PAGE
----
With more than 4,000 signatures gathered, organizers of the drive to let the public vote on whether to create a chief operating officer thought they had overcome the final hurdle.
Then they learned Monday that the city might require they go back and make sure every petition circulator signs the paperwork in the presence of a notary public.
“I don’t really see it as a big deal,” said Dale Clift, the city attorney, because there’s still plenty of time before the July 31 deadline for submitting the signatures. Only a little less than 3,200 valid signatures are required.
But two of the organizers of the drive, Republican city Councilor Ken Cockayne and businessman Craig Yarde, said the new requirement poses massive headaches and denounced them as an unfair dirty trick to try to stymie the referendum.
“This is absolutely unfair,” Yarde said.
Because some of the petition circulators are on vacation, Yarde said, “I will not be able to count hundreds of signatures of citizens who signed” in good faith.
Cockayne said that he's upset that the city is "changing the rules in the middle of the game" just days before the deadline.Clift said the decision about whether to require a notary is City Clerk Therese Pac’s call. Pac was unavailable Monday.
Clift said, though, that Pac wants the petitions witnessed legally to ensure that those signing the petitions are aware they are attesting to the truth of a statement that says the circulator personally saw each of the signatures and had reason to believe the identity of those who penned their names.
“I think she’s well within in her rights to be cautious in this matter,” Clift said. “It’s a caution on her part to take a step to ensure that these petitions are above board and without question, that the circulators meet the qualifications.”
Cockayne said there were between 75 and 100 people who circulated petitions. Some gathered only a few names while others gathered hundreds.
He said that had Pac told the organizers weeks ago that the forms would need to be notarized, he would have had no trouble with it. In fact, he said, he is a notary and would simply have done the appropriate steps as the petitions were turned in.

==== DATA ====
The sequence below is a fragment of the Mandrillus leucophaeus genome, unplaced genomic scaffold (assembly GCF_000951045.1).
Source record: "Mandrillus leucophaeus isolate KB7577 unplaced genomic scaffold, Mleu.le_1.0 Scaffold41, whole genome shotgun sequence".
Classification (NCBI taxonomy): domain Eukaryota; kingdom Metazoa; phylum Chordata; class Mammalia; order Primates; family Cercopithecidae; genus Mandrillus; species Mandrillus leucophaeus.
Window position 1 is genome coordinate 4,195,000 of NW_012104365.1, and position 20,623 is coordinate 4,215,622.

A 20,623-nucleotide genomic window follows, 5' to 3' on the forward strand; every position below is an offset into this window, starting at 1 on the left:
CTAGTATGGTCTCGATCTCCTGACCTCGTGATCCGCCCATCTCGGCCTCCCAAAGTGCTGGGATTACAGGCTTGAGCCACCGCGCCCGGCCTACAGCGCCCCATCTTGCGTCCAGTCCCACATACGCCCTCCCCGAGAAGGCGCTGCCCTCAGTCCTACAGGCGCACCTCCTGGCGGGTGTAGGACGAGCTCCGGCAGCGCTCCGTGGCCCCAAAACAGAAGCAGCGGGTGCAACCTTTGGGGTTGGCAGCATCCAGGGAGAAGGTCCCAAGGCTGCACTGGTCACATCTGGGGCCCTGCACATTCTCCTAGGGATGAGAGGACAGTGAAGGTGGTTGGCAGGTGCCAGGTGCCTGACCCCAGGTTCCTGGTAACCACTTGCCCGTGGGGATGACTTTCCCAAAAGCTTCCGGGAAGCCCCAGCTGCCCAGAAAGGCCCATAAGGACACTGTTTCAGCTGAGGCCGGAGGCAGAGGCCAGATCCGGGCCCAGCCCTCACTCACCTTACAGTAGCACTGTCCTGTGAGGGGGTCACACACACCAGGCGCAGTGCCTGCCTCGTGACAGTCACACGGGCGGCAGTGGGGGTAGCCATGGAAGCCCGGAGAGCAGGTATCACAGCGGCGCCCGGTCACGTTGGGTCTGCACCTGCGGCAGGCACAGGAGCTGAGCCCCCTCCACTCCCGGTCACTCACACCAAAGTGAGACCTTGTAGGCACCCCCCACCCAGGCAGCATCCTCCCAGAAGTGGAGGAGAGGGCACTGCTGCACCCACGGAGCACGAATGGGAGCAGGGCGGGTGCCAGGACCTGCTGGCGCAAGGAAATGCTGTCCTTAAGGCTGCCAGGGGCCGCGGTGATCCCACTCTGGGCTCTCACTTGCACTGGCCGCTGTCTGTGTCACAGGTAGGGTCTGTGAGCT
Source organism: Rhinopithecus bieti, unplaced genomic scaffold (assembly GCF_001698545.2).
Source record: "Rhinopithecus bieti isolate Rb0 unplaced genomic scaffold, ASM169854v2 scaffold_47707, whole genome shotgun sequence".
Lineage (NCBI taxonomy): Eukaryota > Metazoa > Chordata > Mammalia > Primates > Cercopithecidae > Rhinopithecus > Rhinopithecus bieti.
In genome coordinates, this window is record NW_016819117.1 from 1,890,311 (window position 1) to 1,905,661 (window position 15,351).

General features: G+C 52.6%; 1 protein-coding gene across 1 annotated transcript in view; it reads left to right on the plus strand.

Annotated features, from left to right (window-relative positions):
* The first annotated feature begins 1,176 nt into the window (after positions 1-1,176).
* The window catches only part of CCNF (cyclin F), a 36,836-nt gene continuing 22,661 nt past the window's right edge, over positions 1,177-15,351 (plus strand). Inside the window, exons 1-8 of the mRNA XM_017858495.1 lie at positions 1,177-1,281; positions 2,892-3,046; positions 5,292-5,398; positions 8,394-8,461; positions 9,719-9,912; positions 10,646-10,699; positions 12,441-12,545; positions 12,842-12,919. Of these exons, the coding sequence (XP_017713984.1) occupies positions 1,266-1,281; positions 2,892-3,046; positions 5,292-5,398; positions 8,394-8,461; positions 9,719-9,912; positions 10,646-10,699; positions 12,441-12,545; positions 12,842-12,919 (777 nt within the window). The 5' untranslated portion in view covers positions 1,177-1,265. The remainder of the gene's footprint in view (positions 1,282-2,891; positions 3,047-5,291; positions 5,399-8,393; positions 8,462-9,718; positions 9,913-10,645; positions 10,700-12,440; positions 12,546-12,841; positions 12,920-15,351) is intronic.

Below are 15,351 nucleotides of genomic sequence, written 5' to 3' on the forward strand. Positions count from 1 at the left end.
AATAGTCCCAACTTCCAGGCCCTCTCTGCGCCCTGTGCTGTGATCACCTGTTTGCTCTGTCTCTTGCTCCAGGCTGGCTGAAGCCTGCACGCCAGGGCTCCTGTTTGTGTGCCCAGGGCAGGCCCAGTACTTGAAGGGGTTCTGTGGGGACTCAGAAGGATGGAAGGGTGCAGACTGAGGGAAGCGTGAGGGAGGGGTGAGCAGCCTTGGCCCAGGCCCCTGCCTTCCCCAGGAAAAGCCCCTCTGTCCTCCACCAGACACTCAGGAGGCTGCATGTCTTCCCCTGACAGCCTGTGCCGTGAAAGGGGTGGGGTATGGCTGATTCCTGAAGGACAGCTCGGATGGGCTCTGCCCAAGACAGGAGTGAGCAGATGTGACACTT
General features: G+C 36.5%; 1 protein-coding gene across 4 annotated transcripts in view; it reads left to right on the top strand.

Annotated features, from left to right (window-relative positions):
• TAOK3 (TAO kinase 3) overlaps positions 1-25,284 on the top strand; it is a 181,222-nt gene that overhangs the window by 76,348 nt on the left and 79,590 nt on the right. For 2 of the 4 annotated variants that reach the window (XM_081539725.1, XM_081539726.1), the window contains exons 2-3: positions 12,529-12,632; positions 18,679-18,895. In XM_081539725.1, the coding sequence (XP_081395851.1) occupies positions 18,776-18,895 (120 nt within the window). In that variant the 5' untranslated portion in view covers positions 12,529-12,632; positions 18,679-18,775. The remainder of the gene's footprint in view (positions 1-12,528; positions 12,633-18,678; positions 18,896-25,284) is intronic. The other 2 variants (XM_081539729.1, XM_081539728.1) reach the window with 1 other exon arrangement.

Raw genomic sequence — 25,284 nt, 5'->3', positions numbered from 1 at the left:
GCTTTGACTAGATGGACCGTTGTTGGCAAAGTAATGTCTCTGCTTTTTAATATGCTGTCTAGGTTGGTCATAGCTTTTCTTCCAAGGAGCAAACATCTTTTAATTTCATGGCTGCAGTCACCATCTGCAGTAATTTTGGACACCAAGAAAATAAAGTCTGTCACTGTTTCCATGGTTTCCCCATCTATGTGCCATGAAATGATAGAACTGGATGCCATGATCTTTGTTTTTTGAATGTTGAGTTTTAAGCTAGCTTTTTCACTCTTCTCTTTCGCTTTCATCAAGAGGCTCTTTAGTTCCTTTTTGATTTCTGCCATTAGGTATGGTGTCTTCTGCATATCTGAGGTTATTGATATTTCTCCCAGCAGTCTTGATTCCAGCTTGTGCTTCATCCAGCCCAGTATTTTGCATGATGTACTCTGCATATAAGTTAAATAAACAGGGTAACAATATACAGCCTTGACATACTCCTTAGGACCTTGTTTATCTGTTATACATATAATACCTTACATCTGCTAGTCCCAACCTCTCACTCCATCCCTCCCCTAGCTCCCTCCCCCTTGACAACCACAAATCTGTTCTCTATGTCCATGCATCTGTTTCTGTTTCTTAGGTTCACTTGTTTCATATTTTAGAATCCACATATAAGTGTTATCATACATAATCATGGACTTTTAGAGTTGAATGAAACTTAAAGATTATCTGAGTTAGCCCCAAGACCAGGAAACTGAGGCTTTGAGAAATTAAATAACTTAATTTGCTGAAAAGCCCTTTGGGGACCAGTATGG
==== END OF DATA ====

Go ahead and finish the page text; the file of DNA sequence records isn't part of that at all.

Instead, organizers have to try to track down each circulator and have them sign again in the presence of a notary.
“Things like this, I believe, are what turns people off,” Cockayne said. He said that ordinary citizens stepped up to help by signing the petitions or circulating them and now their efforts may not be included at all.
“This just puts a sour taste in peoples’ mouths and they say ‘why even get involved?’. This is what is turning people off about our city and Bristol,” Cockayne said.
“This is a great example of why we need a chief operating officer,” Yarde said. “That's what you get when you have 21 department heads doing whatever they want because they don't have anyone who's managing them.”
Yarde said that people “should call Mayor [Art] Ward and tell him to manage his people and let the citizens of Bristol decide if they want a COO rather than trying to put roadblocks” in the way.
The Charter Revision Commission, which recently completed its work, recommended the city create a chief operating officer post to handle administrative oversight and provide long-term planning.
Supporters of the position said it would bring greater efficiency to City Hall and save taxpayers money in the long run.
But Ward and four of the six city councilors rejected the idea. They said it wouldn’t help or it would cost too much money.
If the council had approved it, the public would have the final say on the proposed charter change. It would have been on the November 4 ballot.
If the petition drive succeeds, voters will still get the chance to have the last word.
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